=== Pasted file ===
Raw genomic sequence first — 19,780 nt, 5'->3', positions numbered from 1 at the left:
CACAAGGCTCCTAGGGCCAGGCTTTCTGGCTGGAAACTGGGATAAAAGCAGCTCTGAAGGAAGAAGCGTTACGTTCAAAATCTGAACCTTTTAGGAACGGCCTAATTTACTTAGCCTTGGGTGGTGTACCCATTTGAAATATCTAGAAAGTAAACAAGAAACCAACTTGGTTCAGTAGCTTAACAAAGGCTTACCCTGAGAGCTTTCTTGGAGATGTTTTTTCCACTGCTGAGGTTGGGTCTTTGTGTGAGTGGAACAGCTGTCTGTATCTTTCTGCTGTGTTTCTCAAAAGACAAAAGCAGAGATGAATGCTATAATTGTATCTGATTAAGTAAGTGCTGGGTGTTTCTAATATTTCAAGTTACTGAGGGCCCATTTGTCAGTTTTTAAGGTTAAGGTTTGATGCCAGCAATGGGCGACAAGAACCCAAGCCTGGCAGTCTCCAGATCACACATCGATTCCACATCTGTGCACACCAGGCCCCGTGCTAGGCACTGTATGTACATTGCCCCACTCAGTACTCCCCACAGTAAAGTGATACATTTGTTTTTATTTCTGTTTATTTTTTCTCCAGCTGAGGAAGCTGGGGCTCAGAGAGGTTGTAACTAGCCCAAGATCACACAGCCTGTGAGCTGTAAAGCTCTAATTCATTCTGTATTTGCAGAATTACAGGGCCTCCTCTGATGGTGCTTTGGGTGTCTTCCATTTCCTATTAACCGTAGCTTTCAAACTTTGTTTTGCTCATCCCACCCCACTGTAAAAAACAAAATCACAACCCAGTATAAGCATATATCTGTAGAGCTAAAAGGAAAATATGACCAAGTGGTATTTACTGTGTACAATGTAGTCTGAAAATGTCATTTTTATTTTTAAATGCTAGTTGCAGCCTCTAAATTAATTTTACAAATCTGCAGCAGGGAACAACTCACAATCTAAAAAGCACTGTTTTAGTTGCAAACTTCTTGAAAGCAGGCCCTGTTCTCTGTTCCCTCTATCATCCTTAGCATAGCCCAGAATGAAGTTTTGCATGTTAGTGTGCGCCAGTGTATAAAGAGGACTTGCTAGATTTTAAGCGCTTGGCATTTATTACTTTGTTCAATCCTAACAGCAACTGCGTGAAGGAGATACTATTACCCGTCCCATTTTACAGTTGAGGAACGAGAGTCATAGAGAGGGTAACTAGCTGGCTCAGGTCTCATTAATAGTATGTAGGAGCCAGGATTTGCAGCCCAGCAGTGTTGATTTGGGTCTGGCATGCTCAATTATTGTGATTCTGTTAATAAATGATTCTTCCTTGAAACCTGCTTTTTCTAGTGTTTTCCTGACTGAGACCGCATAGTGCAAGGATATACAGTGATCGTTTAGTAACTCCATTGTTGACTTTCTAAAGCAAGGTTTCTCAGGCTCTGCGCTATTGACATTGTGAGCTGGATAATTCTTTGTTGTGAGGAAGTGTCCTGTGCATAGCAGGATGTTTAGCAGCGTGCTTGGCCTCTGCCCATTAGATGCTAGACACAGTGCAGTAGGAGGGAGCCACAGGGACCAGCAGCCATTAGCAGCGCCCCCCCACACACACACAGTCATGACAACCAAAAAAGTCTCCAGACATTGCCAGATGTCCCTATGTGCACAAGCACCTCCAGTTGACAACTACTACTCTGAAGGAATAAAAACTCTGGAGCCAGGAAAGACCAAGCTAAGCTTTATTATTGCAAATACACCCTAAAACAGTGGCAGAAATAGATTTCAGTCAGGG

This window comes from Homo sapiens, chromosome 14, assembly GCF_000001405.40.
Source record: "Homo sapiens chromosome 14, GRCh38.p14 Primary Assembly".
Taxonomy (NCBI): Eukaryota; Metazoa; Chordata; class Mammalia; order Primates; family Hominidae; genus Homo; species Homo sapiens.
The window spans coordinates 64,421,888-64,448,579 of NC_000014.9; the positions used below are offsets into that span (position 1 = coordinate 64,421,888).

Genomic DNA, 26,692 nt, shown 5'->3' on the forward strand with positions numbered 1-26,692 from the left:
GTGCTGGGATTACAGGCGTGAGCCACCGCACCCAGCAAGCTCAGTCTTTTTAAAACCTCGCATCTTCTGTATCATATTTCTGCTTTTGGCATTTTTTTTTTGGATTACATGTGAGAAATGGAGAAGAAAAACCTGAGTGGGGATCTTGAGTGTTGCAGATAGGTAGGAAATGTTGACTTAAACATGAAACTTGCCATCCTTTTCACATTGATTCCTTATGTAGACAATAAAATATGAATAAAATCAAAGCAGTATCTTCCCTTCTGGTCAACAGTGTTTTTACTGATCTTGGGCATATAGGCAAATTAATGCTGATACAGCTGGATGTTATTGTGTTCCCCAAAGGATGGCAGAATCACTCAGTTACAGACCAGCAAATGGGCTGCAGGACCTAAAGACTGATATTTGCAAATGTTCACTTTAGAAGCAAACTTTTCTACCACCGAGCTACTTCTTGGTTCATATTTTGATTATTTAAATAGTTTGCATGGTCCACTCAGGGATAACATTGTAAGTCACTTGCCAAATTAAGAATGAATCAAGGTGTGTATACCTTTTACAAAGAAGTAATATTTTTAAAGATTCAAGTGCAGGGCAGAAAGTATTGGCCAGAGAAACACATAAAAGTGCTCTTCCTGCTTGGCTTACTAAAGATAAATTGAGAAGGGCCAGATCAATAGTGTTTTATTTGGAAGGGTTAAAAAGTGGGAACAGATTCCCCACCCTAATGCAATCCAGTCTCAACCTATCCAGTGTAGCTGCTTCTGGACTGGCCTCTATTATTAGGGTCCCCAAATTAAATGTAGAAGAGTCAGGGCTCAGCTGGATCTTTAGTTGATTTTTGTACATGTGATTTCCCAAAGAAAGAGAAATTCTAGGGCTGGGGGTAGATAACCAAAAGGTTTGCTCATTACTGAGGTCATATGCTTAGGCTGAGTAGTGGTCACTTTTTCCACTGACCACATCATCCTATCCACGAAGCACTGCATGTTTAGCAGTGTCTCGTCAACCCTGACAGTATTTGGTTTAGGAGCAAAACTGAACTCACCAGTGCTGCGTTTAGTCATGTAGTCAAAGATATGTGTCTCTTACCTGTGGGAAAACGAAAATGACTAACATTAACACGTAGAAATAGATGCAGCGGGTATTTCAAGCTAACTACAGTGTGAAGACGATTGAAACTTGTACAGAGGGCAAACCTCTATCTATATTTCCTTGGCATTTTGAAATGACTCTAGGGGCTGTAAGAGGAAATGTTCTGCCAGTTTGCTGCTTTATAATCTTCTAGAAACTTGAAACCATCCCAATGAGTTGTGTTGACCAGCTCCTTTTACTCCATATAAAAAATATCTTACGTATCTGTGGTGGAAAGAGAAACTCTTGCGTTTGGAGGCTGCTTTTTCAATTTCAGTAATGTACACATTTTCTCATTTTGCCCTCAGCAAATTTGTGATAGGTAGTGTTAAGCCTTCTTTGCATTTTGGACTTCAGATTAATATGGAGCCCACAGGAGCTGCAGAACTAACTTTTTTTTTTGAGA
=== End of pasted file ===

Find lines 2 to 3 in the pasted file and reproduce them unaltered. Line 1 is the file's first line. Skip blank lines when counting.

CACAAGGCTCCTAGGGCCAGGCTTTCTGGCTGGAAACTGGGATAAAAGCAGCTCTGAAGGAAGAAGCGTTACGTTCAAAATCTGAACCTTTTAGGAACGGCCTAATTTACTTAGCCTTGGGTGGTGTACCCATTTGAAATATCTAGAAAGTAAACAAGAAACCAACTTGGTTCAGTAGCTTAACAAAGGCTTACCCTGAGAGCTTTCTTGGAGATGTTTTTTCCACTGCTGAGGTTGGGTCTTTGTGTGAGTGGAACAGCTGTCTGTATCTTTCTGCTGTGTTTCTCAAAAGACAAAAGCAGAGATGAATGCTATAATTGTATCTGATTAAGTAAGTGCTGGGTGTTTCTAATATTTCAAGTTACTGAGGGCCCATTTGTCAGTTTTTAAGGTTAAGGTTTGATGCCAGCAATGGGCGACAAGAACCCAAGCCTGGCAGTCTCCAGATCACACATCGATTCCACATCTGTGCACACCAGGCCCCGTGCTAGGCACTGTATGTACATTGCCCCACTCAGTACTCCCCACAGTAAAGTGATACATTTGTTTTTATTTCTGTTTATTTTTTCTCCAGCTGAGGAAGCTGGGGCTCAGAGAGGTTGTAACTAGCCCAAGATCACACAGCCTGTGAGCTGTAAAGCTCTAATTCATTCTGTATTTGCAGAATTACAGGGCCTCCTCTGATGGTGCTTTGGGTGTCTTCCATTTCCTATTAACCGTAGCTTTCAAACTTTGTTTTGCTCATCCCACCCCACTGTAAAAAACAAAATCACAACCCAGTATAAGCATATATCTGTAGAGCTAAAAGGAAAATATGACCAAGTGGTATTTACTGTGTACAATGTAGTCTGAAAATGTCATTTTTATTTTTAAATGCTAGTTGCAGCCTCTAAATTAATTTTACAAATCTGCAGCAGGGAACAACTCACAATCTAAAAAGCACTGTTTTAGTTGCAAACTTCTTGAAAGCAGGCCCTGTTCTCTGTTCCCTCTATCATCCTTAGCATAGCCCAGAATGAAGTTTTGCATGTTAGTGTGCGCCAGTGTATAAAGAGGACTTGCTAGATTTTAAGCGCTTGGCATTTATTACTTTGTTCAATCCTAACAGCAACTGCGTGAAGGAGATACTATTACCCGTCCCATTTTACAGTTGAGGAACGAGAGTCATAGAGAGGGTAACTAGCTGGCTCAGGTCTCATTAATAGTATGTAGGAGCCAGGATTTGCAGCCCAGCAGTGTTGATTTGGGTCTGGCATGCTCAATTATTGTGATTCTGTTAATAAATGATTCTTCCTTGAAACCTGCTTTTTCTAGTGTTTTCCTGACTGAGACCGCATAGTGCAAGGATATACAGTGATCGTTTAGTAACTCCATTGTTGACTTTCTAAAGCAAGGTTTCTCAGGCTCTGCGCTATTGACATTGTGAGCTGGATAATTCTTTGTTGTGAGGAAGTGTCCTGTGCATAGCAGGATGTTTAGCAGCGTGCTTGGCCTCTGCCCATTAGATGCTAGACACAGTGCAGTAGGAGGGAGCCACAGGGACCAGCAGCCATTAGCAGCGCCCCCCCACACACACACAGTCATGACAACCAAAAAAGTCTCCAGACATTGCCAGATGTCCCTATGTGCACAAGCACCTCCAGTTGACAACTACTACTCTGAAGGAATAAAAACTCTGGAGCCAGGAAAGACCAAGCTAAGCTTTATTATTGCAAATACACCCTAAAACAGTGGCAGAAATAGATTTCAGTCAGGG

This window comes from Homo sapiens, chromosome 14, assembly GCF_000001405.40.